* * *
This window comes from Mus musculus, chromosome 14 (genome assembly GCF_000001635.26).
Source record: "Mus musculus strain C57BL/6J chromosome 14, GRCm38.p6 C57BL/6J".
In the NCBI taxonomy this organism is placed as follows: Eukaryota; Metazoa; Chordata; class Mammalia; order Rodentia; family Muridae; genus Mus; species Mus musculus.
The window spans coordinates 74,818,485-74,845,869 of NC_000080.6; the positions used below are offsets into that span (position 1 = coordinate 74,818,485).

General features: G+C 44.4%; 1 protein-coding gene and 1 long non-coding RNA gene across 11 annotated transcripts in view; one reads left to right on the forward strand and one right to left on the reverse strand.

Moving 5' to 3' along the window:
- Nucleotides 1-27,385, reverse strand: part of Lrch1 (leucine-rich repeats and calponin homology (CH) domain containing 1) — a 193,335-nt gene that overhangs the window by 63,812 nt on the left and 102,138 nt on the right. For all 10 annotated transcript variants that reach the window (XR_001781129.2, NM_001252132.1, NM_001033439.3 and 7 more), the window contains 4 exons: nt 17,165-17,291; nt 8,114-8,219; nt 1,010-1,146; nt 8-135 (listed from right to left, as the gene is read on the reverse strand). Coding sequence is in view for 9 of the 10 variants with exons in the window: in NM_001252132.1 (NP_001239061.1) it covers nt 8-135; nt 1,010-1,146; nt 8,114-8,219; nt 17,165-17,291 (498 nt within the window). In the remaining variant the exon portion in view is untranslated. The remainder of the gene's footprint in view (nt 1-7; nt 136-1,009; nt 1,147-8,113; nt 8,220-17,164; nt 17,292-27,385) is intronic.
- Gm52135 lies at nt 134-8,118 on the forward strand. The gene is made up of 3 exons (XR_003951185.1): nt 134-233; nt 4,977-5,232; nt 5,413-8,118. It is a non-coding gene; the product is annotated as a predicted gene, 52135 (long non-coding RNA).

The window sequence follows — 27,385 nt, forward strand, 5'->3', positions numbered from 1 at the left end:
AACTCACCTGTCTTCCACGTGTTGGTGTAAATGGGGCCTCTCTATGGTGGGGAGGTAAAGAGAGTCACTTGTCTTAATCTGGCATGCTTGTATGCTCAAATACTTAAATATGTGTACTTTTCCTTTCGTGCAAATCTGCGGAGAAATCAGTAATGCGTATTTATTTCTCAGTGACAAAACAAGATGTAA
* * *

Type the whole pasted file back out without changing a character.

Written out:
This window comes from Mus musculus, chromosome 14 (genome assembly GCF_000001635.26).
Source record: "Mus musculus strain C57BL/6J chromosome 14, GRCm38.p6 C57BL/6J".
In the NCBI taxonomy this organism is placed as follows: Eukaryota; Metazoa; Chordata; class Mammalia; order Rodentia; family Muridae; genus Mus; species Mus musculus.
The window spans coordinates 74,818,485-74,845,869 of NC_000080.6; the positions used below are offsets into that span (position 1 = coordinate 74,818,485).

General features: G+C 44.4%; 1 protein-coding gene and 1 long non-coding RNA gene across 11 annotated transcripts in view; one reads left to right on the forward strand and one right to left on the reverse strand.

Moving 5' to 3' along the window:
- Nucleotides 1-27,385, reverse strand: part of Lrch1 (leucine-rich repeats and calponin homology (CH) domain containing 1) — a 193,335-nt gene that overhangs the window by 63,812 nt on the left and 102,138 nt on the right. For all 10 annotated transcript variants that reach the window (XR_001781129.2, NM_001252132.1, NM_001033439.3 and 7 more), the window contains 4 exons: nt 17,165-17,291; nt 8,114-8,219; nt 1,010-1,146; nt 8-135 (listed from right to left, as the gene is read on the reverse strand). Coding sequence is in view for 9 of the 10 variants with exons in the window: in NM_001252132.1 (NP_001239061.1) it covers nt 8-135; nt 1,010-1,146; nt 8,114-8,219; nt 17,165-17,291 (498 nt within the window). In the remaining variant the exon portion in view is untranslated. The remainder of the gene's footprint in view (nt 1-7; nt 136-1,009; nt 1,147-8,113; nt 8,220-17,164; nt 17,292-27,385) is intronic.
- Gm52135 lies at nt 134-8,118 on the forward strand. The gene is made up of 3 exons (XR_003951185.1): nt 134-233; nt 4,977-5,232; nt 5,413-8,118. It is a non-coding gene; the product is annotated as a predicted gene, 52135 (long non-coding RNA).

The window sequence follows — 27,385 nt, forward strand, 5'->3', positions numbered from 1 at the left end:
AACTCACCTGTCTTCCACGTGTTGGTGTAAATGGGGCCTCTCTATGGTGGGGAGGTAAAGAGAGTCACTTGTCTTAATCTGGCATGCTTGTATGCTCAAATACTTAAATATGTGTACTTTTCCTTTCGTGCAAATCTGCGGAGAAATCAGTAATGCGTATTTATTTCTCAGTGACAAAACAAGATGTAA